All this and more has made Rabbi Goldberg a somewhat hated figure in some communities, not least the ephemeral group that he refers to as “The Israel Lobby”, who, he suggests, go to great lengths to conceal their existence. He was first accused of being a self-hating Jew in the 70s and insists now he wears it as a badge of honour, seeing as the term is bandied about so much. It hasn’t always been this way. “The first time, 20 to 30 years ago, it is very unpleasant. If you are used to civilised discourse, when a complete stranger will either write to you or will write letters in the Jewish press, it is quite a shock. It’s very painful, hurtful. I think it is very sad really if the nearest thing people can come to refuting an argument is to accuse the person of being an anti-semite or a self-hating Jew – it’s not on a very serious intellectual level is it?”
I wonder if his struggle in his own community has led him to question his faith. He acknowledges in the book that “religion has discredited itself as a force for peace in the Middle East” and, for someone in his position, that must be a disappointment, to say the least. “More serious things than that challenge my faith – like the behaviour of God. I’m not surprised (about the Palestine issue) because people everywhere employ selective moral vision. They will speak in very hifalutin ideals but when it comes to their own behaviour they have always got some justification for it.”
This leads Goldberg down another path of thought – into the modern-day practice of religion, something on which he has lots to say. “As far as Judaism the religion is concerned, I would say very few Jews today, meaning only an infinitesimal number, ultra orthodox, believe in the Old Testament God. The rest have substituted with moral values – ideas about peace justice and love – and it is in those great ideals that we find sustenance. Therefore, for me, it breaks down if all it is reduced to is particularism, that is: ‘I believe in justice, love or whatever but as far as I’m concerned, whatever we do is right.’”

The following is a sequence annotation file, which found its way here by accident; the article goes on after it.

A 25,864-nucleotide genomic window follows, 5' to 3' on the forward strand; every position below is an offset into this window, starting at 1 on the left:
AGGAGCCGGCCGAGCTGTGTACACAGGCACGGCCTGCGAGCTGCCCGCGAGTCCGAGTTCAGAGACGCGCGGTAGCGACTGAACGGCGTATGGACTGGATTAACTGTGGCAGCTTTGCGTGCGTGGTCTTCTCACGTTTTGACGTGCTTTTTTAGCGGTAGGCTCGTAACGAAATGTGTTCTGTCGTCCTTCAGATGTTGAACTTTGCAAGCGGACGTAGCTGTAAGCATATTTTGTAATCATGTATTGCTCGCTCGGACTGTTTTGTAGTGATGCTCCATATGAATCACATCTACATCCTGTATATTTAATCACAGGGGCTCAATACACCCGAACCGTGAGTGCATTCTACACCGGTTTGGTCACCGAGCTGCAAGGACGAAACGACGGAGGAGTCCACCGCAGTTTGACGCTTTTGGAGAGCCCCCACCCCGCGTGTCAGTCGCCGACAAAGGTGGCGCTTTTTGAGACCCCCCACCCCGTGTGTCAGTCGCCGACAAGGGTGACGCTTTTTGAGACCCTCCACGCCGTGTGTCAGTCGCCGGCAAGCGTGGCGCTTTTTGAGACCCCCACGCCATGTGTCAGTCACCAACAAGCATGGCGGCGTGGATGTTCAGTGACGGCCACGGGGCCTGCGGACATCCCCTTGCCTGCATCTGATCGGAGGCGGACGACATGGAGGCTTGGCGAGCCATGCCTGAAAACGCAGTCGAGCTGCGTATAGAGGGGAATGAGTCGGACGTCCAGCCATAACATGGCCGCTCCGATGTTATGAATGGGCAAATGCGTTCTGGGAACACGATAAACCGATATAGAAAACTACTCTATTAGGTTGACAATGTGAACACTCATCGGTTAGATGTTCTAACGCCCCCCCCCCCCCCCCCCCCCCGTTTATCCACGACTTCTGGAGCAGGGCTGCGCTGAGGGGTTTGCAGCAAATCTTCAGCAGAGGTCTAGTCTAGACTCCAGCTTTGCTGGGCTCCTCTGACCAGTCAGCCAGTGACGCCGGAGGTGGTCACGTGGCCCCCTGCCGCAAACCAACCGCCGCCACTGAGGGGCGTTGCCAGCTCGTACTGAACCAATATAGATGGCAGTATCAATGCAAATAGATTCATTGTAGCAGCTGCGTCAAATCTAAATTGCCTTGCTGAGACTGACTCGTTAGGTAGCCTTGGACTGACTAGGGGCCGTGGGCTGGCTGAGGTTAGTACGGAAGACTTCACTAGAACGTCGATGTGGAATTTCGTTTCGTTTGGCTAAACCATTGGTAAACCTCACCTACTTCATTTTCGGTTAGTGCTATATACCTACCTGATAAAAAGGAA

It is testament to him that, as a reviewer remarks, “the book spreads its light upon the deceits and hypocrises of all religious forms today”. Indeed, Goldberg does not spare other religions of his unflinching analysis. “It has been very interesting watching the Church (of England) getting its knickers in a twist. I have got some very good friends in the Church and we have talked about the problems they face: homosexuality, women priests, keeping the worldwide communion going, at the expense of simple, natural justice. When religion gets into nitpicking about text, when there’s surely a kind of universal simple moral imperative, then I very quickly lose my respect for organised religion.” Even the Left, which I assume is his political bastion, doesn’t escape his sharp and gentle criticism. “I don’t take the Left very seriously – not about Israel only – generally. It’s modish affectation, I feel, because they are not great causes. I can’t really see myself marching about the top band of income tax. It’s not exactly like the Jarrow March of the 30s. It’s tweaking still a fairly affluent welfare state, a social democracy. It does come in to a rather pseudo-affectation.”
Goldberg reminds me, that his branch of Judaism has “always been the most radical and the most concerned with ethics above ritual”. Shortsightedness seems to be his main frustration, and perhaps the cause of the all-encompassing book. “Where I get annoyed with my people now, is that they are busy sending out indignant statements about refusal of the authorities in Israel to allow women to pray at the wall. But sometime over the last five years I would have preferred to hear an unequivocal moral statement about the blockade of Gaza, for example. That has been a deafening silence.”
n This Is Not The Way: Jews, Judaism And Israel is published by Faber, £14.99